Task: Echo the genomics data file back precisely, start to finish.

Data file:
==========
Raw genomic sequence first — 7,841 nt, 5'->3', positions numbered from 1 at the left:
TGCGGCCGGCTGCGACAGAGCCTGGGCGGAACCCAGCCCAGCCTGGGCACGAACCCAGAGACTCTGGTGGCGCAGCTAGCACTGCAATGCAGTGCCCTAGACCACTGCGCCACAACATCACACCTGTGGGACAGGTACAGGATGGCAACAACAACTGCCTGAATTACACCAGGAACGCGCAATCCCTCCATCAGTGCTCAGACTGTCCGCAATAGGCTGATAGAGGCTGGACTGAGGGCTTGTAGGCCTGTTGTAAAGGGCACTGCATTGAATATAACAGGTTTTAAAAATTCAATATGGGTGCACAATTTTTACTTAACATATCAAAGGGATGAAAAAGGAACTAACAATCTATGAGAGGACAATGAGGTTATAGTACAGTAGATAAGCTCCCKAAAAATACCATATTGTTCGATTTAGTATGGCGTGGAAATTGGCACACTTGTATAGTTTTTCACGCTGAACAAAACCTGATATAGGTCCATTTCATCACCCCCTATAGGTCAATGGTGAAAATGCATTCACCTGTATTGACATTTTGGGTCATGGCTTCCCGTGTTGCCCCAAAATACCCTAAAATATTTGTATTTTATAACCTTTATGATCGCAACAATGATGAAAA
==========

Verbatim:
Raw genomic sequence first — 7,841 nt, 5'->3', positions numbered from 1 at the left:
TGCGGCCGGCTGCGACAGAGCCTGGGCGGAACCCAGCCCAGCCTGGGCACGAACCCAGAGACTCTGGTGGCGCAGCTAGCACTGCAATGCAGTGCCCTAGACCACTGCGCCACAACATCACACCTGTGGGACAGGTACAGGATGGCAACAACAACTGCCTGAATTACACCAGGAACGCGCAATCCCTCCATCAGTGCTCAGACTGTCCGCAATAGGCTGATAGAGGCTGGACTGAGGGCTTGTAGGCCTGTTGTAAAGGGCACTGCATTGAATATAACAGGTTTTAAAAATTCAATATGGGTGCACAATTTTTACTTAACATATCAAAGGGATGAAAAAGGAACTAACAATCTATGAGAGGACAATGAGGTTATAGTACAGTAGATAAGCTCCCKAAAAATACCATATTGTTCGATTTAGTATGGCGTGGAAATTGGCACACTTGTATAGTTTTTCACGCTGAACAAAACCTGATATAGGTCCATTTCATCACCCCCTATAGGTCAATGGTGAAAATGCATTCACCTGTATTGACATTTTGGGTCATGGCTTCCCGTGTTGCCCCAAAATACCCTAAAATATTTGTATTTTATAACCTTTATGATCGCAACAATGATGAAAA